Marc Lifsher, The Los Angeles Times, Business News

An activist group sends a complaint to Marvel, which markets the toy.

That little monkey is in trouble again. This time, a Curious George
doll has found itself in the middle of national worries about lead
contamination in toys.

by new testing that reportedly found high levels of contamination in
the doll, a group of activists is brandishing California's Proposition
65 environmental law in its drive to get lead out of the toy chest.

The Oakland-based Center for Environmental Health, which has been at
the forefront of a recent drive to pull lead-tainted toys, lunchboxes,
candy and children's jewelry from stores, sent a legal complaint to
Marvel Entertainment Inc., which markets the Curious George Birthday

goal of the litigation is to spur companies "to get the lead out of the
product and have mandatory testing regimes to ensure the lead stays out
of the products," said Michael Green, Environmental Health's director.
Aggressive testing is needed "before the products get on shelves,
instead of having endless recalls after they are in the hands of kids."

has been identified by the state as causing cancer and birth defects.
It also can contribute to brain and neurological problems, especially
in children. Proposition 65, an initiative approved by voters in 1986
known as the California Safe Drinking Water and Toxic Enforcement Act,
requires manufacturers or retailers to post warning notices on all such

In its complaint, Environmental Health accused Marvel
of failing to post notices on its Curious George packaging warning that
the doll had paint and plastic components that contain lead. The center
said its testing showed one doll contained 6,000 parts per million of
lead, more than 10 times the legal limit.

A spokesman for Marvel
said his company had halted all shipments of the doll and was pulling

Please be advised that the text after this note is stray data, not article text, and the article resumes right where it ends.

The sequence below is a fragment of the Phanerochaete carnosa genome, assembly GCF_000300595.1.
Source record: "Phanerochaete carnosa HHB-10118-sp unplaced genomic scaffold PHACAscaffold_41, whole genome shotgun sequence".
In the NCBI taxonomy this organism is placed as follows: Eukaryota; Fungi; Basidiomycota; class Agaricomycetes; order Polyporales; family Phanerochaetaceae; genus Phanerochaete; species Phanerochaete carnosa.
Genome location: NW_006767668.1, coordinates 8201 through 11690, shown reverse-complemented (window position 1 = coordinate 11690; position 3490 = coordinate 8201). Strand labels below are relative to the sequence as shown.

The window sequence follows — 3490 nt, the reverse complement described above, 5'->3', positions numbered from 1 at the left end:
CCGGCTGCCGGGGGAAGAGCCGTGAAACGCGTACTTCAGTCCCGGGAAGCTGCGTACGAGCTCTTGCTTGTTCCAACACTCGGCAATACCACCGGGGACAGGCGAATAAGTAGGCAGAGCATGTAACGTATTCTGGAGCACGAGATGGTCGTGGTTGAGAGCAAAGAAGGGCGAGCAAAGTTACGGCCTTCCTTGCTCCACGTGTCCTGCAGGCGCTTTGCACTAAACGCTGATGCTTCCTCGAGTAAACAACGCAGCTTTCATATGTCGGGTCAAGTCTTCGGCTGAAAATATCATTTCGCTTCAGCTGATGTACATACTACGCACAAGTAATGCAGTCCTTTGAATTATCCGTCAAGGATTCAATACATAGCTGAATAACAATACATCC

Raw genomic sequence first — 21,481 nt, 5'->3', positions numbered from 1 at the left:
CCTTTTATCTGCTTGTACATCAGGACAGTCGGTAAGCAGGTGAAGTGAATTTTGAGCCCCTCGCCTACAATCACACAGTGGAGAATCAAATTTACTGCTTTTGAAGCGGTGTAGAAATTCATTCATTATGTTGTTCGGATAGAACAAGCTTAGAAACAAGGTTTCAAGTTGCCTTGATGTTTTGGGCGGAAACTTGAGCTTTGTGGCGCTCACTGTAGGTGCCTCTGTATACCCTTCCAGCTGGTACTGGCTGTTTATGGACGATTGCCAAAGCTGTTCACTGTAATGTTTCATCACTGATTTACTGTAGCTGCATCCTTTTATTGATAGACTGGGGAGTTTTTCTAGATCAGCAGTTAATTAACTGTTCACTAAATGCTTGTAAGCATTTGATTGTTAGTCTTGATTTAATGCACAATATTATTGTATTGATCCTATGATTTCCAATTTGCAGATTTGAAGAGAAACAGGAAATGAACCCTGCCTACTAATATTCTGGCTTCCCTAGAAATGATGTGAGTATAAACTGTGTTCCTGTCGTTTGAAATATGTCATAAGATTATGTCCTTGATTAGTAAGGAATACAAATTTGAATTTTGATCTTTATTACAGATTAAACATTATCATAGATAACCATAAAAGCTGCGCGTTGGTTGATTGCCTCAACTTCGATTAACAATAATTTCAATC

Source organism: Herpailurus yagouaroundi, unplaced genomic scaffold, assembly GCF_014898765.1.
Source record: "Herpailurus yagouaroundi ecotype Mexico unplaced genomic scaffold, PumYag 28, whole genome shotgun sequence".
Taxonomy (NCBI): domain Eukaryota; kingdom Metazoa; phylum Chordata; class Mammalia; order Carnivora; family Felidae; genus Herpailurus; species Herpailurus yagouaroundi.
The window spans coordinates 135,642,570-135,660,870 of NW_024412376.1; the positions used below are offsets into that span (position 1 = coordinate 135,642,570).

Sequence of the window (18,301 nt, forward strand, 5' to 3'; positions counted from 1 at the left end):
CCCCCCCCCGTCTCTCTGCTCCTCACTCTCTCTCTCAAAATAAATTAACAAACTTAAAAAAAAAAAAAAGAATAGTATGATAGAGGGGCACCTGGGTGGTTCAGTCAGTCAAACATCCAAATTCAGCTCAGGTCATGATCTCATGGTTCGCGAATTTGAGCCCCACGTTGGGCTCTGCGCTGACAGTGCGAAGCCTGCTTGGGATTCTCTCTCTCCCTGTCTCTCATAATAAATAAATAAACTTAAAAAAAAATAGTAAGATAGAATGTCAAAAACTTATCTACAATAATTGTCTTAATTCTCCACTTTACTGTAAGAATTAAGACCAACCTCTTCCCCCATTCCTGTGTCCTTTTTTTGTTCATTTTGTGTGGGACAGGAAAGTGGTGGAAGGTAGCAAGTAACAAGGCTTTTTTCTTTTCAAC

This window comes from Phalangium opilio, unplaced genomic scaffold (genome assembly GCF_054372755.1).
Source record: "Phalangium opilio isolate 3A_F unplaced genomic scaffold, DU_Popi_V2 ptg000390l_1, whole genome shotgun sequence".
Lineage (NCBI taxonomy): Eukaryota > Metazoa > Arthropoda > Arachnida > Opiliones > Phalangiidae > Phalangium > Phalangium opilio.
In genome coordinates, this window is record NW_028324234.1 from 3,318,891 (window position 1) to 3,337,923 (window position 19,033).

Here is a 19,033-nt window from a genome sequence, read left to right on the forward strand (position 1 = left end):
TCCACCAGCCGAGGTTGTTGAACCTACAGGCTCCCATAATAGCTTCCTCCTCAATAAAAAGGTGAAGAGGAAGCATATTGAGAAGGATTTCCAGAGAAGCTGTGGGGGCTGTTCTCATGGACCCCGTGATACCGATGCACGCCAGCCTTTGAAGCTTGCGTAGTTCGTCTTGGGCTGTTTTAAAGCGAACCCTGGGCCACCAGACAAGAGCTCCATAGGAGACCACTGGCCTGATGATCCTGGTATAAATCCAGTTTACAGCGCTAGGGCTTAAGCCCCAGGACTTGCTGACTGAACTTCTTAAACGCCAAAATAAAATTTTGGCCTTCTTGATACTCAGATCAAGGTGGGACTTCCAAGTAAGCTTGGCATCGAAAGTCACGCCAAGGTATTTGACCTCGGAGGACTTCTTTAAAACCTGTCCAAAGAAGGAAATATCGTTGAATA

samples from its Chinese supplier for testing. He said the product
would be recalled voluntarily if the testing confirmed Environmental
Health's findings.

A recall, however, wouldn't allay the fears
of Gina Schreiner of Albuquerque. The plush doll with a plastic face
has been the "absolutely favorite toy" of her 2-year-old son for about
the last year. "I'm a little nervous," said Schreiner, who plans to
have her child checked for lead.

In a related complaint filed
Wednesday, Environmental Health accused Sassafras Enterprises Inc., a
Chicago gift products company, of not putting legally required warnings
on soft vinyl lunch bags allegedly contaminated with lead. A
spokeswoman for Sassafras said it had stopped shipping the lunch bags,
pulled them from its website and begun retesting the product.

legal notices sent by the center also accuse Toys R Us Inc., Wal-Mart
Stores Inc., Sears Holdings Corp.'s Sears and Kmart stores, K-B Toys
Inc., Target Corp., Costco Wholesale Corp. and other large retailers of
failing to provide notice on a number of toys and other items that are
used by children.

The toys, manufactured outside the U.S.,
include train sets, building blocks, carts and children's gardening
tools, according to the complaints.

Under California law, the
attorney general has 60 days to take action against the companies named
in the center's complaint. The attorney general also has the option to
join the center's attorneys in pursuing the case or to allow the center
to act independently on behalf of the state.

Deputy Atty. Gen.
Edward Weil said the new Environmental Health complaints might be
settled out of court along the lines of cases involving importers of
lead-tainted children's jewelry that were resolved in June 2006.

would be very surprised if the toy manufacturers want to sell toys with
a lead warning," Weil said. "They will do whatever needs to be done so
their product does not require a warning."